Tech is the 'most crowded trade' as stock-market bearishness rises to the highest levels so far this year

A trader works at the New York Stock Exchange NYSE in New York, the United States, on March 9, 2022. Michael Nagle/Xinhua via Getty

© Michael Nagle/Xinhua via Getty
A trader works at the New York Stock Exchange NYSE in New York, the United States, on March 9, 2022. Michael Nagle/Xinhua via Getty

  • Investors are loading up on mega-cap tech stocks as they turn more bearish, according to Bank of America.
  • The bearishness comes amid a debt ceiling showdown that could spark more volatility.
  • The bank said tech is the “most crowded trade” followed by shorting banks and shorting the US dollar.

Mega-cap technology stocks have regained their shine with investors after last year’s poor performance.


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According to Bank of America’s global fund manager survey, tech stocks are the “most crowded trade” on Wall Street as bearishness towards the broader stock market hits its highest level so far this year.

The dynamic of investors getting long tech stocks while they feel more bearish about the outlook for broader markets suggests mega-cap tech behemoths like Apple, Microsoft, Alphabet, and Amazon are returning to their safe haven status.

Mega-cap tech stocks have a war chest of cash and a wide moat around their businesses that in the past have enabled steady growth during periods of economic weakness. The sector also outperformed as banking turmoil hammered the wider market in recent months. 

Investors allocation to technology stocks jumped 14 percentage points over the past month to 16% overweight, which represents the highest allocation since December 2021.

“Investors [are] most long growth vs value stocks since July 2020,” Bank of America’s Michael Hartnett said.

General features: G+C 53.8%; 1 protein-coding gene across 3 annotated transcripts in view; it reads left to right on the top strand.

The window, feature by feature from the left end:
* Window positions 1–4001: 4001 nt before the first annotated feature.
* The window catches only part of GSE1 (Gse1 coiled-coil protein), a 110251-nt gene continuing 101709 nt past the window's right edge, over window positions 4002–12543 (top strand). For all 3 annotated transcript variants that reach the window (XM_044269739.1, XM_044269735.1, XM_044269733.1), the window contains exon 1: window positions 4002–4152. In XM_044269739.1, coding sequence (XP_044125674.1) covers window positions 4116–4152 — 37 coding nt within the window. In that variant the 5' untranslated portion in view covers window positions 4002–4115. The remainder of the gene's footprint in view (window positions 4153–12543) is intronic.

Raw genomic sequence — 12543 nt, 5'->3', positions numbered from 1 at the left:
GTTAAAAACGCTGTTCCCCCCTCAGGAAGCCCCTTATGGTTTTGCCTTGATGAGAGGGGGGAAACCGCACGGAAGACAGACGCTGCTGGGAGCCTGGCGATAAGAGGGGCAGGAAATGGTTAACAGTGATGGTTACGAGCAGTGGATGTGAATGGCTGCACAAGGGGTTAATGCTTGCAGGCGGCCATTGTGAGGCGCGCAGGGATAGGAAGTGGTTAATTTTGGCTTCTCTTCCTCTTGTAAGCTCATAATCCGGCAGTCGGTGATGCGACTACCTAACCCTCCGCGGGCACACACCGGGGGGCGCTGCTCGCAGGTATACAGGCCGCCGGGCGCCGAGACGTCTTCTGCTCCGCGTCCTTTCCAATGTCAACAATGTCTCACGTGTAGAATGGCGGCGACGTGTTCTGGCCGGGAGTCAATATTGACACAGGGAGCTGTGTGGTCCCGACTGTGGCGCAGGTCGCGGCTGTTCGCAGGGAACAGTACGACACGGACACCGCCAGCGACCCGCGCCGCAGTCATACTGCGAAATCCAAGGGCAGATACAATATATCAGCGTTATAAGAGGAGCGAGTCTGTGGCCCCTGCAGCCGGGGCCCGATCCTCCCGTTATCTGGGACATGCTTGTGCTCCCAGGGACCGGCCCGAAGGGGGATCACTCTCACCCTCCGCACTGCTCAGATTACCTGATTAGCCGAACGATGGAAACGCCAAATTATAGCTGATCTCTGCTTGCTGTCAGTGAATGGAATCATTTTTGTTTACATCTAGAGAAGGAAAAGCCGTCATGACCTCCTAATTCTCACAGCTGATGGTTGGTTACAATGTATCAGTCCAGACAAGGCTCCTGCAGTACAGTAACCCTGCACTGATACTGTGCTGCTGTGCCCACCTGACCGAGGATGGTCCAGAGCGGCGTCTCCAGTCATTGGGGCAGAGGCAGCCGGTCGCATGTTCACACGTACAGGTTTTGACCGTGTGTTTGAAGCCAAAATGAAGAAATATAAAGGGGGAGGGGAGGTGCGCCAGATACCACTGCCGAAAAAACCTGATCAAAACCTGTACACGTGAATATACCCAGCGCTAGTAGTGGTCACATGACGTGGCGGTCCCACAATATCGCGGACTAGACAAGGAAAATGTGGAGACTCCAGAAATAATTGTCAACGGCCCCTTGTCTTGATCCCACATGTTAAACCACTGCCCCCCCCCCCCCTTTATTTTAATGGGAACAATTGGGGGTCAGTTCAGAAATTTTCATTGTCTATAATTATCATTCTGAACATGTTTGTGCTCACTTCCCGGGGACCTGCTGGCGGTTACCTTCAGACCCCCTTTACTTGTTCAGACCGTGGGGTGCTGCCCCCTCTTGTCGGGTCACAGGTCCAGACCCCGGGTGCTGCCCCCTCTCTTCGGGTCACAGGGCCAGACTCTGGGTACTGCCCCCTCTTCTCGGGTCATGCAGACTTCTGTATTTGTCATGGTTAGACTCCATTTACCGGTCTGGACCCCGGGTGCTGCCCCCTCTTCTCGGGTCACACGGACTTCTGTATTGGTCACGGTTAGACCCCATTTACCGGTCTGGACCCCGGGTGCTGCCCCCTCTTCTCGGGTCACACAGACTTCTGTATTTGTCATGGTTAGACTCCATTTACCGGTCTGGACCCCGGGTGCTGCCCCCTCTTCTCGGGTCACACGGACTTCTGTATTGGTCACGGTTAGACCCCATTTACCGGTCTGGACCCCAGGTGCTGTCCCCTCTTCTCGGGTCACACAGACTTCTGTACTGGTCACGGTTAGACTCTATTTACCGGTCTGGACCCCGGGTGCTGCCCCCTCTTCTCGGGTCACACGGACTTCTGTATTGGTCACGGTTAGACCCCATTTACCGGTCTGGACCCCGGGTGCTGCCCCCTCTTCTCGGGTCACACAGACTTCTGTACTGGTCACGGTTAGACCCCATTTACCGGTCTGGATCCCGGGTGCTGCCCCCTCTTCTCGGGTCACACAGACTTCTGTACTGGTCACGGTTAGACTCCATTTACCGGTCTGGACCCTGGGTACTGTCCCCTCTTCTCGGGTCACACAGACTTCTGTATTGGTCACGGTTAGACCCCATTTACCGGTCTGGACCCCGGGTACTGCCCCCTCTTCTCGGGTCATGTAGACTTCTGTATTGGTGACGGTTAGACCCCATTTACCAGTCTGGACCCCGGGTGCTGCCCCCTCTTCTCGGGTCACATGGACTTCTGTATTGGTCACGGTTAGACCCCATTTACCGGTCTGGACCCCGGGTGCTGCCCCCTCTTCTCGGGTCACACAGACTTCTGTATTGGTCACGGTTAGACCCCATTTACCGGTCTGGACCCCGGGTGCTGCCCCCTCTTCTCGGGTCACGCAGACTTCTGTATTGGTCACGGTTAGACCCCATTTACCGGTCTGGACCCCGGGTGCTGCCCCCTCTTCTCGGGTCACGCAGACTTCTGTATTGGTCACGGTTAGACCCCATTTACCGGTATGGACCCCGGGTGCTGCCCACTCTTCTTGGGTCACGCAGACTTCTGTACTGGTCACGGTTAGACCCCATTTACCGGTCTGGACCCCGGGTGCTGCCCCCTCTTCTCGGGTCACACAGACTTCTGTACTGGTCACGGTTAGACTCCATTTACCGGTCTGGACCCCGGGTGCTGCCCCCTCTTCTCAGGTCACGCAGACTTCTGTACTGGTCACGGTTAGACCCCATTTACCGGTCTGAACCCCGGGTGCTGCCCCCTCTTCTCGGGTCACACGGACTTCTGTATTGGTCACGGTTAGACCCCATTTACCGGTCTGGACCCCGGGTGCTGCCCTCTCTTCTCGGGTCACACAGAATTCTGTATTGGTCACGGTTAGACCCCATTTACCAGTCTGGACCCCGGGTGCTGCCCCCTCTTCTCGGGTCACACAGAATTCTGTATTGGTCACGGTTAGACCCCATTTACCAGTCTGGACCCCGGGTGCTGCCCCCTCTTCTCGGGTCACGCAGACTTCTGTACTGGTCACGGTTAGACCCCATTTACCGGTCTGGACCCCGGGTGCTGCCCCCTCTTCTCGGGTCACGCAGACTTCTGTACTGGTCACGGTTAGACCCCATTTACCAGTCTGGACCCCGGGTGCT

Meanwhile, investors are holding a high allocation to cash at 5.6% of their portfolio, and allocations to bonds has hit a 14-year high, according to the survey. Meanwhile, Bank of America’s proprietary Bull and Bear indicator is hovering around 3.4, which suggests positioning on Wall Street is still a contrarian positive for the market.

In other words, because so many people are bearish, that could actually serve as fuel for a continued rise in stocks as the bearish skeptics are slowly won over by rising stock prices and begin to put their own money to work, further pushing prices higher.

Investors of the survey highlighted the biggest tail risks facing the market right now, which included a credit crunch and recession, followed by high inflation and hawkish central banks. In terms of what could cause a credit event that leads to a recession, investors highlighted the shakiness of commercial real estate as the top worrying factor. 

Finally, investors appear to have little concern about the ongoing debt ceiling showdown in Washington, D.C. According to the survey, 71% of surveyed investors expect a US debt ceiling resolution before the X-date, which the Treasury Department estimates is June 1. 

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